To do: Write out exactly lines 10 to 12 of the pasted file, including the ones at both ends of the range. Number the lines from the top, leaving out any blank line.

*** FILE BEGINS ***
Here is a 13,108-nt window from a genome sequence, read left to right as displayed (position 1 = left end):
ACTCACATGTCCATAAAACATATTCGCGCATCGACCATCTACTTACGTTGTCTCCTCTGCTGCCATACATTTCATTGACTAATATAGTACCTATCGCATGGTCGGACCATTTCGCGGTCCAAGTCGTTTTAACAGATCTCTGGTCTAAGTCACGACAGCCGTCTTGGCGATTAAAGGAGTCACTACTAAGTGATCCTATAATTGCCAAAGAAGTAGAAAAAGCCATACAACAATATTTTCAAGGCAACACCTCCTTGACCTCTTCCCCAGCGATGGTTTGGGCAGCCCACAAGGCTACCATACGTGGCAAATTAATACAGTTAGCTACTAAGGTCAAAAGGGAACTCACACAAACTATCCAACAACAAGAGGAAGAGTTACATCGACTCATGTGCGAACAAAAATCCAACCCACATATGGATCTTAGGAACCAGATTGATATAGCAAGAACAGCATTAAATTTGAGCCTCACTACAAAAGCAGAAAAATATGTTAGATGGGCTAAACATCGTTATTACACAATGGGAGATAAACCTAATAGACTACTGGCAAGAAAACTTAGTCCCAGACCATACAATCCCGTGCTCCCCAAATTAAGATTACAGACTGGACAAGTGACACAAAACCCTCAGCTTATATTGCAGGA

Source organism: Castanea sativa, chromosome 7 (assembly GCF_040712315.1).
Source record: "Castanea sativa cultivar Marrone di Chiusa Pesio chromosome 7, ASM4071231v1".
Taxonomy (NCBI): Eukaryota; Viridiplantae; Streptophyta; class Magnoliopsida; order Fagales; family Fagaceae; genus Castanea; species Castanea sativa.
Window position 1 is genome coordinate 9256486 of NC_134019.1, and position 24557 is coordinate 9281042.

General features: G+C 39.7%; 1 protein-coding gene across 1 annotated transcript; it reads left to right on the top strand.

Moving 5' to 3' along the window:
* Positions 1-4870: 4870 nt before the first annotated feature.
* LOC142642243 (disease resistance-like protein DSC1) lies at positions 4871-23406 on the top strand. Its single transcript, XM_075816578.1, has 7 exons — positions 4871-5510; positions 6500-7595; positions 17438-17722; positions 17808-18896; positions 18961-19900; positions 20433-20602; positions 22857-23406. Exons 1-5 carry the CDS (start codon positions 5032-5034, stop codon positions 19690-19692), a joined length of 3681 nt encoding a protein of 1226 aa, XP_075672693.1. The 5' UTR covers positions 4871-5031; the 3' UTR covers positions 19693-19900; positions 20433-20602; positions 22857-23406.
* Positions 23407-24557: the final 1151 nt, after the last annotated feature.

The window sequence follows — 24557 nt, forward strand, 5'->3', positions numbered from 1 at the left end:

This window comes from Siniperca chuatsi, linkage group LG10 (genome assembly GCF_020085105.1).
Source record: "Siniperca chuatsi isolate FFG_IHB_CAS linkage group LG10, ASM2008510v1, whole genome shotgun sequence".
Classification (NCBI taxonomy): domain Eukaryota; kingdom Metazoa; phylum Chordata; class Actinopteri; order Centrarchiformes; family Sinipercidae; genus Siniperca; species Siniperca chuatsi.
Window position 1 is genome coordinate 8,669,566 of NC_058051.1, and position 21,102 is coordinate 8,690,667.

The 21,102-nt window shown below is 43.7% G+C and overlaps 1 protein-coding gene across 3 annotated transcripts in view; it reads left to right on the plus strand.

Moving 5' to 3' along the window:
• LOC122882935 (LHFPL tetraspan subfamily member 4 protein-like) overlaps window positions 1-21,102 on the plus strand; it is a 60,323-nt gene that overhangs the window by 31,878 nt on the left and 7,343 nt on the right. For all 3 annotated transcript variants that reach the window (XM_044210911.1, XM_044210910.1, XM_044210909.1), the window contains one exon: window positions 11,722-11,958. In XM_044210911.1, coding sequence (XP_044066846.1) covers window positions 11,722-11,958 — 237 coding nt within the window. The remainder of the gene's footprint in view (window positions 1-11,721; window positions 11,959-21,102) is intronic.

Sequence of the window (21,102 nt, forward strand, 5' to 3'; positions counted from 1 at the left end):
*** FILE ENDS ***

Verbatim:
* LOC142642243 (disease resistance-like protein DSC1) lies at positions 4871-23406 on the top strand. Its single transcript, XM_075816578.1, has 7 exons — positions 4871-5510; positions 6500-7595; positions 17438-17722; positions 17808-18896; positions 18961-19900; positions 20433-20602; positions 22857-23406. Exons 1-5 carry the CDS (start codon positions 5032-5034, stop codon positions 19690-19692), a joined length of 3681 nt encoding a protein of 1226 aa, XP_075672693.1. The 5' UTR covers positions 4871-5031; the 3' UTR covers positions 19693-19900; positions 20433-20602; positions 22857-23406.
* Positions 23407-24557: the final 1151 nt, after the last annotated feature.

The window sequence follows — 24557 nt, forward strand, 5'->3', positions numbered from 1 at the left end: